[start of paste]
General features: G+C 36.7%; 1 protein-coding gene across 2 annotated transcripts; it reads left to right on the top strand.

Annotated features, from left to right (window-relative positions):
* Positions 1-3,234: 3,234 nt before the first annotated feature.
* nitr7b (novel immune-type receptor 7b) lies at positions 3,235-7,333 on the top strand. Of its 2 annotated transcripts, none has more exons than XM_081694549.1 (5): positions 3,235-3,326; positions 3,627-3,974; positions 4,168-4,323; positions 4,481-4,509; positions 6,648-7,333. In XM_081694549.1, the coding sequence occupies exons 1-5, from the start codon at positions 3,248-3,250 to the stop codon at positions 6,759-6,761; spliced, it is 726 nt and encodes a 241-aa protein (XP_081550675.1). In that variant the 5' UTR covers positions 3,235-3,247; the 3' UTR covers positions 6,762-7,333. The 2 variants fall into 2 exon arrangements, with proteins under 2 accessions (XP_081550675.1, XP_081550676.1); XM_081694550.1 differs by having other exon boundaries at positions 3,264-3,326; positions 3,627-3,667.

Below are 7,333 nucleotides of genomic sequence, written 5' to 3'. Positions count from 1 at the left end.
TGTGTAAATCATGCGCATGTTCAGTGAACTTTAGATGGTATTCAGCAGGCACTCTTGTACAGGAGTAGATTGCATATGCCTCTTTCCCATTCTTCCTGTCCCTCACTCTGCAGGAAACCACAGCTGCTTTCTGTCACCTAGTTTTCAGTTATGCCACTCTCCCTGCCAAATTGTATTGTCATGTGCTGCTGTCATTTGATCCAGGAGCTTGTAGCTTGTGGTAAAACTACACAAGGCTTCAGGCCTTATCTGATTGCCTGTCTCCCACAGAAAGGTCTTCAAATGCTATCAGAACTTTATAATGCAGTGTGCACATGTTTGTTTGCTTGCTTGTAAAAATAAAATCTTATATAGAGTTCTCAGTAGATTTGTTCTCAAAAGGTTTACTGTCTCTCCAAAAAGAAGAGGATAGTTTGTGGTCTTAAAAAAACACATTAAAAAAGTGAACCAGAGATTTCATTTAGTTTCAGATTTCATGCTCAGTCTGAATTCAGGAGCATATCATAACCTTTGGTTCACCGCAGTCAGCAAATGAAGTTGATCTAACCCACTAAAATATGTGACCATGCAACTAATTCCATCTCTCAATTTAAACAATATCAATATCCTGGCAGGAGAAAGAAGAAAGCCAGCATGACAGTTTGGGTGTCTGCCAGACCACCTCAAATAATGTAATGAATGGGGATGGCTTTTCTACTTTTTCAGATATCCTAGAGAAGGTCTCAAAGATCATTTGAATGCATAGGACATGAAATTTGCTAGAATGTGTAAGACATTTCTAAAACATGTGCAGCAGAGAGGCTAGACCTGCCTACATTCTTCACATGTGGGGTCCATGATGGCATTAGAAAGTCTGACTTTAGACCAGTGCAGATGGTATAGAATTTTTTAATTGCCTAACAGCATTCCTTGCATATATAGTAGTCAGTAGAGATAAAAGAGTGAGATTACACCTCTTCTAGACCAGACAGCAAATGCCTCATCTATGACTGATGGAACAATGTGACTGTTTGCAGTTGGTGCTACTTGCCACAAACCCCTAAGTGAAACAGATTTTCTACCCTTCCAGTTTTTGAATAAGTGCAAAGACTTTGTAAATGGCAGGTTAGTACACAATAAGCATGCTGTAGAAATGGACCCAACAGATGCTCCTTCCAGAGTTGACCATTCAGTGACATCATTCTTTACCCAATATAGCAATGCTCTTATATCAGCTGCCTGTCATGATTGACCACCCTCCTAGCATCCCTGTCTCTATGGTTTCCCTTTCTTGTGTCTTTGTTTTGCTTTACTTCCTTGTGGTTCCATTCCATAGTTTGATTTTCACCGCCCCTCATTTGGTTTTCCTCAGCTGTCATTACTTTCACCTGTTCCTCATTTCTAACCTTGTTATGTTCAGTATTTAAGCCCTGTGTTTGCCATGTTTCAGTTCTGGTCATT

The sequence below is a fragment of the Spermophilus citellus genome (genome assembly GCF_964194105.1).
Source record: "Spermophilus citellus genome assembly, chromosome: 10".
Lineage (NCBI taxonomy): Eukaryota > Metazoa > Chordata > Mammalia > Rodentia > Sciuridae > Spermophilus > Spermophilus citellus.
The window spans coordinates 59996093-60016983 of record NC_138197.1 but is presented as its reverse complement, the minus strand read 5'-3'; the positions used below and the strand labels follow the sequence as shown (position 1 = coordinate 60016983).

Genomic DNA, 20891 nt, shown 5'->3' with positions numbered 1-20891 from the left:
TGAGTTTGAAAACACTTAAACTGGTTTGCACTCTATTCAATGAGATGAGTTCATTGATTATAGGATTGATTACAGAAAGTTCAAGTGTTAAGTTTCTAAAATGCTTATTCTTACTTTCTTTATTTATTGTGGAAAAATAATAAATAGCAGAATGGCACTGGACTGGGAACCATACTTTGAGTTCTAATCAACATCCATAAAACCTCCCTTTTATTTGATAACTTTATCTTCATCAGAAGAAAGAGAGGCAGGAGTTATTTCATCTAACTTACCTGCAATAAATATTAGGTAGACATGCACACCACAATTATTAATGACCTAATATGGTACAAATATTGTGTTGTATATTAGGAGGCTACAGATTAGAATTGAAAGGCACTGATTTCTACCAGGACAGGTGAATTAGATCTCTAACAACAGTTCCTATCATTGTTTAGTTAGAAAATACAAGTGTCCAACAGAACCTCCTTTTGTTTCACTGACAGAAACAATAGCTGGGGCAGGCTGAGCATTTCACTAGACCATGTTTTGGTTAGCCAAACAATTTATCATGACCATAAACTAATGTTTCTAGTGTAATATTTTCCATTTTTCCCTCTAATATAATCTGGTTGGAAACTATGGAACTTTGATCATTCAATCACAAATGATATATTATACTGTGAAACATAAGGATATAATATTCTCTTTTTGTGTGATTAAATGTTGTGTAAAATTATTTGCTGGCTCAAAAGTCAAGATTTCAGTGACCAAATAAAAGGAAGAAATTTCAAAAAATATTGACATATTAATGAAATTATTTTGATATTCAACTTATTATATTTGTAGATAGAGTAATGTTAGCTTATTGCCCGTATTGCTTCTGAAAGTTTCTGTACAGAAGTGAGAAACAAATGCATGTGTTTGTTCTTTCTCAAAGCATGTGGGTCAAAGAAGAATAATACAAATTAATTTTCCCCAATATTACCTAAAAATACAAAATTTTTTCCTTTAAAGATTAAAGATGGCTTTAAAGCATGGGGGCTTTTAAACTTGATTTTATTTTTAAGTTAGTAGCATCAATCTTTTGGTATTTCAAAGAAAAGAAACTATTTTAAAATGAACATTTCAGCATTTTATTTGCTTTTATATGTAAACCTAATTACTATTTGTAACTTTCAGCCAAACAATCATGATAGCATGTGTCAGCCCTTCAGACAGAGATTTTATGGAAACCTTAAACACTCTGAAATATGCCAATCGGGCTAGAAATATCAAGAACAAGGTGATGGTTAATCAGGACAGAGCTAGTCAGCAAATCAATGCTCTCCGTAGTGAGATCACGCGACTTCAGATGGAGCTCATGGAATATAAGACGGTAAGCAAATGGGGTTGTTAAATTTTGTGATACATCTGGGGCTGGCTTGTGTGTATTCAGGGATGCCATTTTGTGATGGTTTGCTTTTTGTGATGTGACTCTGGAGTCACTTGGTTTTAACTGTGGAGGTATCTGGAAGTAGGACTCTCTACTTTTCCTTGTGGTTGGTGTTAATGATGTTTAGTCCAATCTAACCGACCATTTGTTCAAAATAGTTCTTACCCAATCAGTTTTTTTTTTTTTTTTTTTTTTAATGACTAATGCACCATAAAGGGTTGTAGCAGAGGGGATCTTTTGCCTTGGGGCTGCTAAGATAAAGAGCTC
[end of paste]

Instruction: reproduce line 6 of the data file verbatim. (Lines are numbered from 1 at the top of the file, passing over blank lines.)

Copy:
TGTGTAAATCATGCGCATGTTCAGTGAACTTTAGATGGTATTCAGCAGGCACTCTTGTACAGGAGTAGATTGCATATGCCTCTTTCCCATTCTTCCTGTCCCTCACTCTGCAGGAAACCACAGCTGCTTTCTGTCACCTAGTTTTCAGTTATGCCACTCTCCCTGCCAAATTGTATTGTCATGTGCTGCTGTCATTTGATCCAGGAGCTTGTAGCTTGTGGTAAAACTACACAAGGCTTCAGGCCTTATCTGATTGCCTGTCTCCCACAGAAAGGTCTTCAAATGCTATCAGAACTTTATAATGCAGTGTGCACATGTTTGTTTGCTTGCTTGTAAAAATAAAATCTTATATAGAGTTCTCAGTAGATTTGTTCTCAAAAGGTTTACTGTCTCTCCAAAAAGAAGAGGATAGTTTGTGGTCTTAAAAAAACACATTAAAAAAGTGAACCAGAGATTTCATTTAGTTTCAGATTTCATGCTCAGTCTGAATTCAGGAGCATATCATAACCTTTGGTTCACCGCAGTCAGCAAATGAAGTTGATCTAACCCACTAAAATATGTGACCATGCAACTAATTCCATCTCTCAATTTAAACAATATCAATATCCTGGCAGGAGAAAGAAGAAAGCCAGCATGACAGTTTGGGTGTCTGCCAGACCACCTCAAATAATGTAATGAATGGGGATGGCTTTTCTACTTTTTCAGATATCCTAGAGAAGGTCTCAAAGATCATTTGAATGCATAGGACATGAAATTTGCTAGAATGTGTAAGACATTTCTAAAACATGTGCAGCAGAGAGGCTAGACCTGCCTACATTCTTCACATGTGGGGTCCATGATGGCATTAGAAAGTCTGACTTTAGACCAGTGCAGATGGTATAGAATTTTTTAATTGCCTAACAGCATTCCTTGCATATATAGTAGTCAGTAGAGATAAAAGAGTGAGATTACACCTCTTCTAGACCAGACAGCAAATGCCTCATCTATGACTGATGGAACAATGTGACTGTTTGCAGTTGGTGCTACTTGCCACAAACCCCTAAGTGAAACAGATTTTCTACCCTTCCAGTTTTTGAATAAGTGCAAAGACTTTGTAAATGGCAGGTTAGTACACAATAAGCATGCTGTAGAAATGGACCCAACAGATGCTCCTTCCAGAGTTGACCATTCAGTGACATCATTCTTTACCCAATATAGCAATGCTCTTATATCAGCTGCCTGTCATGATTGACCACCCTCCTAGCATCCCTGTCTCTATGGTTTCCCTTTCTTGTGTCTTTGTTTTGCTTTACTTCCTTGTGGTTCCATTCCATAGTTTGATTTTCACCGCCCCTCATTTGGTTTTCCTCAGCTGTCATTACTTTCACCTGTTCCTCATTTCTAACCTTGTTATGTTCAGTATTTAAGCCCTGTGTTTGCCATGTTTCAGTTCTGGTCATT